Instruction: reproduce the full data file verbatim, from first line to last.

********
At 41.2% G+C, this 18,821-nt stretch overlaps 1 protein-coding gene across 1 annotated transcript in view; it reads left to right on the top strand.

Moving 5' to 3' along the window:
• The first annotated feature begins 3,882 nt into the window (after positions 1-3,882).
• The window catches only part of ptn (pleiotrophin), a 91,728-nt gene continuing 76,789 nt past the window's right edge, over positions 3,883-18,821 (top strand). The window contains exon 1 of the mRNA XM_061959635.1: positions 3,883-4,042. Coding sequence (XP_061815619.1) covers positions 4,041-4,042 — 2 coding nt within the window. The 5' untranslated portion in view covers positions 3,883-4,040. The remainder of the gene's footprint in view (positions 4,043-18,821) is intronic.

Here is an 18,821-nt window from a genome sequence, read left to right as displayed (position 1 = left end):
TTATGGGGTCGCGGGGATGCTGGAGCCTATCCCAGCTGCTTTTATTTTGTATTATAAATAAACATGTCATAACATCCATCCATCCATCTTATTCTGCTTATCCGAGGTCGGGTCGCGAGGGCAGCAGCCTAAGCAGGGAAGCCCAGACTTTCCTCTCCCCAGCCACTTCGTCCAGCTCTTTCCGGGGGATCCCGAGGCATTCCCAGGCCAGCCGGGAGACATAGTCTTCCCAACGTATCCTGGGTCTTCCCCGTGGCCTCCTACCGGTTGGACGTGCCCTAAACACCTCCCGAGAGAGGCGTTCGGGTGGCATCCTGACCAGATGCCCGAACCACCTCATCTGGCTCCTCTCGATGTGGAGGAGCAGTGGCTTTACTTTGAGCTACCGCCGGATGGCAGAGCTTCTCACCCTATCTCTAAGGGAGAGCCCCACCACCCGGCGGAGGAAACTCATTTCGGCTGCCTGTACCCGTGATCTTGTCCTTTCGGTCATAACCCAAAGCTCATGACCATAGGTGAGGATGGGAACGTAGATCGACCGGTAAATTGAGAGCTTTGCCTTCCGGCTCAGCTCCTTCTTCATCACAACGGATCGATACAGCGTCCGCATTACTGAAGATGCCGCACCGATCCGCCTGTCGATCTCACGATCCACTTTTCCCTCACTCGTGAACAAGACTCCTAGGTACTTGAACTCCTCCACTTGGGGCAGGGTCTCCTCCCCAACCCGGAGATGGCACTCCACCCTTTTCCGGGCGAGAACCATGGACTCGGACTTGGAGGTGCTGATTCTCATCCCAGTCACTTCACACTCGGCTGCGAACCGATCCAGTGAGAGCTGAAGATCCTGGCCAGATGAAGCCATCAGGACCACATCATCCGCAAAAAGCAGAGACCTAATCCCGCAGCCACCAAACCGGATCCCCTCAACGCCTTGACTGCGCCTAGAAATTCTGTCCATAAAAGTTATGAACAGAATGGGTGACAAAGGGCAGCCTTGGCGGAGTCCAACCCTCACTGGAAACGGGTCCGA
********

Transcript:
At 41.2% G+C, this 18,821-nt stretch overlaps 1 protein-coding gene across 1 annotated transcript in view; it reads left to right on the top strand.

Moving 5' to 3' along the window:
• The first annotated feature begins 3,882 nt into the window (after positions 1-3,882).
• The window catches only part of ptn (pleiotrophin), a 91,728-nt gene continuing 76,789 nt past the window's right edge, over positions 3,883-18,821 (top strand). The window contains exon 1 of the mRNA XM_061959635.1: positions 3,883-4,042. Coding sequence (XP_061815619.1) covers positions 4,041-4,042 — 2 coding nt within the window. The 5' untranslated portion in view covers positions 3,883-4,040. The remainder of the gene's footprint in view (positions 4,043-18,821) is intronic.

Here is an 18,821-nt window from a genome sequence, read left to right as displayed (position 1 = left end):
TTATGGGGTCGCGGGGATGCTGGAGCCTATCCCAGCTGCTTTTATTTTGTATTATAAATAAACATGTCATAACATCCATCCATCCATCTTATTCTGCTTATCCGAGGTCGGGTCGCGAGGGCAGCAGCCTAAGCAGGGAAGCCCAGACTTTCCTCTCCCCAGCCACTTCGTCCAGCTCTTTCCGGGGGATCCCGAGGCATTCCCAGGCCAGCCGGGAGACATAGTCTTCCCAACGTATCCTGGGTCTTCCCCGTGGCCTCCTACCGGTTGGACGTGCCCTAAACACCTCCCGAGAGAGGCGTTCGGGTGGCATCCTGACCAGATGCCCGAACCACCTCATCTGGCTCCTCTCGATGTGGAGGAGCAGTGGCTTTACTTTGAGCTACCGCCGGATGGCAGAGCTTCTCACCCTATCTCTAAGGGAGAGCCCCACCACCCGGCGGAGGAAACTCATTTCGGCTGCCTGTACCCGTGATCTTGTCCTTTCGGTCATAACCCAAAGCTCATGACCATAGGTGAGGATGGGAACGTAGATCGACCGGTAAATTGAGAGCTTTGCCTTCCGGCTCAGCTCCTTCTTCATCACAACGGATCGATACAGCGTCCGCATTACTGAAGATGCCGCACCGATCCGCCTGTCGATCTCACGATCCACTTTTCCCTCACTCGTGAACAAGACTCCTAGGTACTTGAACTCCTCCACTTGGGGCAGGGTCTCCTCCCCAACCCGGAGATGGCACTCCACCCTTTTCCGGGCGAGAACCATGGACTCGGACTTGGAGGTGCTGATTCTCATCCCAGTCACTTCACACTCGGCTGCGAACCGATCCAGTGAGAGCTGAAGATCCTGGCCAGATGAAGCCATCAGGACCACATCATCCGCAAAAAGCAGAGACCTAATCCCGCAGCCACCAAACCGGATCCCCTCAACGCCTTGACTGCGCCTAGAAATTCTGTCCATAAAAGTTATGAACAGAATGGGTGACAAAGGGCAGCCTTGGCGGAGTCCAACCCTCACTGGAAACGGGTCCGA